The 2018 State of the World’s Birds, released in April, finds that nearly 40 percent of bird species throughout the world are in decline. The comprehensive report, produced every five years by BirdLife International, documents worldwide trends in bird populations.
“Each time we undertake this assessment we see slightly more species at risk of extinction. The situation is deteriorating,” Tris Allinson, senior global science officer for BirdLife International told The Guardian.
There are now 1,469 bird species globally threatened with extinction–One out of every eight bird species worldwide, according to the report. This represents an increase of 40% since the group’s first global assessment of threatened species in 1988.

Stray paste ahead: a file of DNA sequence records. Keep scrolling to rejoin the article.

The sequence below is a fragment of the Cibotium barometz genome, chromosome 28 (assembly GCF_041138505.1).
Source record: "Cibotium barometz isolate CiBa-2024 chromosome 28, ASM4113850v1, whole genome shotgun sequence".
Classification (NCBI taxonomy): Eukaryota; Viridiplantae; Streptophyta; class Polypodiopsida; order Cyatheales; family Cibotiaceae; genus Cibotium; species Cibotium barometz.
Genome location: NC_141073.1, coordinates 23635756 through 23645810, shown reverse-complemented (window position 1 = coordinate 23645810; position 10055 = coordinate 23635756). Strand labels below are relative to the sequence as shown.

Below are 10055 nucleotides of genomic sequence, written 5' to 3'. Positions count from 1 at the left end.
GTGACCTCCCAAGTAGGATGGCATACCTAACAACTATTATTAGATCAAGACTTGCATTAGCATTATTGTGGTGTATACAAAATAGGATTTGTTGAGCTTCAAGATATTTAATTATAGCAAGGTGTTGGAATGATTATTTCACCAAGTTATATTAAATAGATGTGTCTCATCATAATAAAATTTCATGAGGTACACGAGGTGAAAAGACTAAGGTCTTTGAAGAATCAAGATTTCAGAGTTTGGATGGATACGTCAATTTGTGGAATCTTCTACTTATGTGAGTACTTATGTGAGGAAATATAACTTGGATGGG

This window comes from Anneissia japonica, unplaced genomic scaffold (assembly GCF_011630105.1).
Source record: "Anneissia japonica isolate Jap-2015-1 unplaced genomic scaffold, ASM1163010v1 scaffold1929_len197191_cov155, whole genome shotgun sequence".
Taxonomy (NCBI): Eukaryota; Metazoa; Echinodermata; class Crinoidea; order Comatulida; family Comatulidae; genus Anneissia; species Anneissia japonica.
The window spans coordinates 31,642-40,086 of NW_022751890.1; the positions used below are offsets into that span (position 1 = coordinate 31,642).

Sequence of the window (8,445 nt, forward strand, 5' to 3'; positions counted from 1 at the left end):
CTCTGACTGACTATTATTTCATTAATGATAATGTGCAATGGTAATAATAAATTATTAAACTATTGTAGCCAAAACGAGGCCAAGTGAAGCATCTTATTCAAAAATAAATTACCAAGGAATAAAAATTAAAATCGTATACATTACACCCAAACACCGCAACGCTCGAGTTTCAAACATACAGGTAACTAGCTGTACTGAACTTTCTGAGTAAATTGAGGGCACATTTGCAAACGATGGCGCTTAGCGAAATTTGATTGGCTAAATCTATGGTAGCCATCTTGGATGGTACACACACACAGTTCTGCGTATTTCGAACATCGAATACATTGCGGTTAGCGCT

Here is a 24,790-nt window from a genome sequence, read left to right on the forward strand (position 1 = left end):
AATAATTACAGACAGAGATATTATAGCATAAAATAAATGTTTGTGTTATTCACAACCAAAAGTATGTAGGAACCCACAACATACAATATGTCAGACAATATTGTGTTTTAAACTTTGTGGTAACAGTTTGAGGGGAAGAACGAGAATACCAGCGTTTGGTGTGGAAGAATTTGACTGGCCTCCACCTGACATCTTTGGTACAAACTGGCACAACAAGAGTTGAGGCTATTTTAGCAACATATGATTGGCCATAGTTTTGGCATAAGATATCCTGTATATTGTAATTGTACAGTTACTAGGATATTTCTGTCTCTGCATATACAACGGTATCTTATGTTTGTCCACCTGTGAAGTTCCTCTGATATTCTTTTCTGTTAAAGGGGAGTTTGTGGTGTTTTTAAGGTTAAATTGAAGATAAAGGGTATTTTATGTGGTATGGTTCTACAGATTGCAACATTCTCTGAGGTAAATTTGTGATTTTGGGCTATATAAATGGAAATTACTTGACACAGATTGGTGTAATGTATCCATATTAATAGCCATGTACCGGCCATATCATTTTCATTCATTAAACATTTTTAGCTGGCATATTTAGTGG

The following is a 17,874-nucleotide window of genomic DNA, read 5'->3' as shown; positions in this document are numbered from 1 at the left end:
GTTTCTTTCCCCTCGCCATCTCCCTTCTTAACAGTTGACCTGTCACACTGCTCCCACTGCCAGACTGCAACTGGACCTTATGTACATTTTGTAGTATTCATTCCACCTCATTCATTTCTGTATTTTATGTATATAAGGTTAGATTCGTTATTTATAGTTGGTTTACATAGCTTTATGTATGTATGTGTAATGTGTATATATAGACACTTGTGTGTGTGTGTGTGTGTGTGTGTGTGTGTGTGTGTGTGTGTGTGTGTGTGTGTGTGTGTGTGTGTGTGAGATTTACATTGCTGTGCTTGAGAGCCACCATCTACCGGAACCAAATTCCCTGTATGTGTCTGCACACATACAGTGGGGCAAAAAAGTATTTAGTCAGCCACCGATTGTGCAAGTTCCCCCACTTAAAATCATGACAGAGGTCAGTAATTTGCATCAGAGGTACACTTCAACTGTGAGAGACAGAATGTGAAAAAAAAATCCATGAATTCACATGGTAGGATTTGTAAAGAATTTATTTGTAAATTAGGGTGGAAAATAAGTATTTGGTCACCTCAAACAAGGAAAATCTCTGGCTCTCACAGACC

Many familiar birds from around the world were highlighted because of rapidly decreasing populations, including Snowy Owl, Atlantic Puffin, European Turtle-Dove, and several species of Old World vultures.
Topping the list of the biggest threats to bird populations, based on number of species affected, are agricultural expansion and intensification, followed by deforestation, invasive species, and hunting and trapping.
“The threats driving the extinction crisis are many and varied, but invariably of humanity’s making…and most species are impacted by multiple, interrelated threats,” cautions the report.
“Addressing these underlying causes is challenging and requires radical changes to the way we run our global economies and live our individual lives, yet it is essential if the impending biodiversity crisis is to be averted.”
Read the 2018 State of the World’s Birds report.
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